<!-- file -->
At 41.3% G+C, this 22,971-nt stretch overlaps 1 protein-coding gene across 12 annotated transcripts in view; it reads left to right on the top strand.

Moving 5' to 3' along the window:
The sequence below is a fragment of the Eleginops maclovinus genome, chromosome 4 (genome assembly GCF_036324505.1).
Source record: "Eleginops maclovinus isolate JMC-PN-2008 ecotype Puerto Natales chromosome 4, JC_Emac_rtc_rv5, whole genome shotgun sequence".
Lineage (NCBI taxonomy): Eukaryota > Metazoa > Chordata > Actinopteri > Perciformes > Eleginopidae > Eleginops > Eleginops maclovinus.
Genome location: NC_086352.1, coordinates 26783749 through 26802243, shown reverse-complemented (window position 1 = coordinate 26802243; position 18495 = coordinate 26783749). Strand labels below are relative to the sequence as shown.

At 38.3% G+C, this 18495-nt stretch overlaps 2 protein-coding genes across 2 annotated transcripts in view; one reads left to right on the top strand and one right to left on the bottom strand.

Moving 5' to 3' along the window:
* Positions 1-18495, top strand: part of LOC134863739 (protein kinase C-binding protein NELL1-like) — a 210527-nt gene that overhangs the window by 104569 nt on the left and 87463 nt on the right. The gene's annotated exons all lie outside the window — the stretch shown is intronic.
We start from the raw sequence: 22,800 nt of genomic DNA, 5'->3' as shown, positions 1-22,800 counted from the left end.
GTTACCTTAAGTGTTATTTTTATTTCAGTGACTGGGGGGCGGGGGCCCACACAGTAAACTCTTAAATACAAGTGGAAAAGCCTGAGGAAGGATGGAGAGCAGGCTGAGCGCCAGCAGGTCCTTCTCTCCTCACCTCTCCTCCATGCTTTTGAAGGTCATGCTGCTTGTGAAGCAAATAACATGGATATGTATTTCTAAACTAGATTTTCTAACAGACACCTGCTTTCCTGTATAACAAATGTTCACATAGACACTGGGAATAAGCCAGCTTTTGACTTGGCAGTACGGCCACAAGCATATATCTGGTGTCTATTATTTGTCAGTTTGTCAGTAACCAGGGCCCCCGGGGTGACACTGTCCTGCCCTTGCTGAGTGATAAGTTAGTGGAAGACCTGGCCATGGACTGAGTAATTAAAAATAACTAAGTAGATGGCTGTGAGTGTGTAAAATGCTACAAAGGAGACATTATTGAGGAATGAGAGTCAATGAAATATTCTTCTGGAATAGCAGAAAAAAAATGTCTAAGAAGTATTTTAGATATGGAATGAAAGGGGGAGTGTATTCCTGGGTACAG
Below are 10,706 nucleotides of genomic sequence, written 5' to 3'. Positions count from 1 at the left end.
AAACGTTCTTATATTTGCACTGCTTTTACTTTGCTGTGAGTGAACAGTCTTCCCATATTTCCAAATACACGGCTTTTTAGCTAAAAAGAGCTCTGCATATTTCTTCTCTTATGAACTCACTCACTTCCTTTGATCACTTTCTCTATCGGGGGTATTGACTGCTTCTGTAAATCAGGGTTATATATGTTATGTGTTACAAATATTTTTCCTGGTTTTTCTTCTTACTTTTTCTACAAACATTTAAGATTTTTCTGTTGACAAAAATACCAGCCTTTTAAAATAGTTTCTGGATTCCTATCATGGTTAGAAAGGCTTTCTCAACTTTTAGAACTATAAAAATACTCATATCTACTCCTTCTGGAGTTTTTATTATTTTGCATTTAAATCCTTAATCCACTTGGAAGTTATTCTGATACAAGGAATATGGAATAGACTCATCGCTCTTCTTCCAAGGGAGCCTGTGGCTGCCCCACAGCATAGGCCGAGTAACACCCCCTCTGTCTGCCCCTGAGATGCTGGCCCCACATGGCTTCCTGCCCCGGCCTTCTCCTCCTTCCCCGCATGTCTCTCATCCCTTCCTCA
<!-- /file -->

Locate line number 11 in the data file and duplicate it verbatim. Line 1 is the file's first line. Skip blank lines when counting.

GTTACCTTAAGTGTTATTTTTATTTCAGTGACTGGGGGGCGGGGGCCCACACAGTAAACTCTTAAATACAAGTGGAAAAGCCTGAGGAAGGATGGAGAGCAGGCTGAGCGCCAGCAGGTCCTTCTCTCCTCACCTCTCCTCCATGCTTTTGAAGGTCATGCTGCTTGTGAAGCAAATAACATGGATATGTATTTCTAAACTAGATTTTCTAACAGACACCTGCTTTCCTGTATAACAAATGTTCACATAGACACTGGGAATAAGCCAGCTTTTGACTTGGCAGTACGGCCACAAGCATATATCTGGTGTCTATTATTTGTCAGTTTGTCAGTAACCAGGGCCCCCGGGGTGACACTGTCCTGCCCTTGCTGAGTGATAAGTTAGTGGAAGACCTGGCCATGGACTGAGTAATTAAAAATAACTAAGTAGATGGCTGTGAGTGTGTAAAATGCTACAAAGGAGACATTATTGAGGAATGAGAGTCAATGAAATATTCTTCTGGAATAGCAGAAAAAAAATGTCTAAGAAGTATTTTAGATATGGAATGAAAGGGGGAGTGTATTCCTGGGTACAG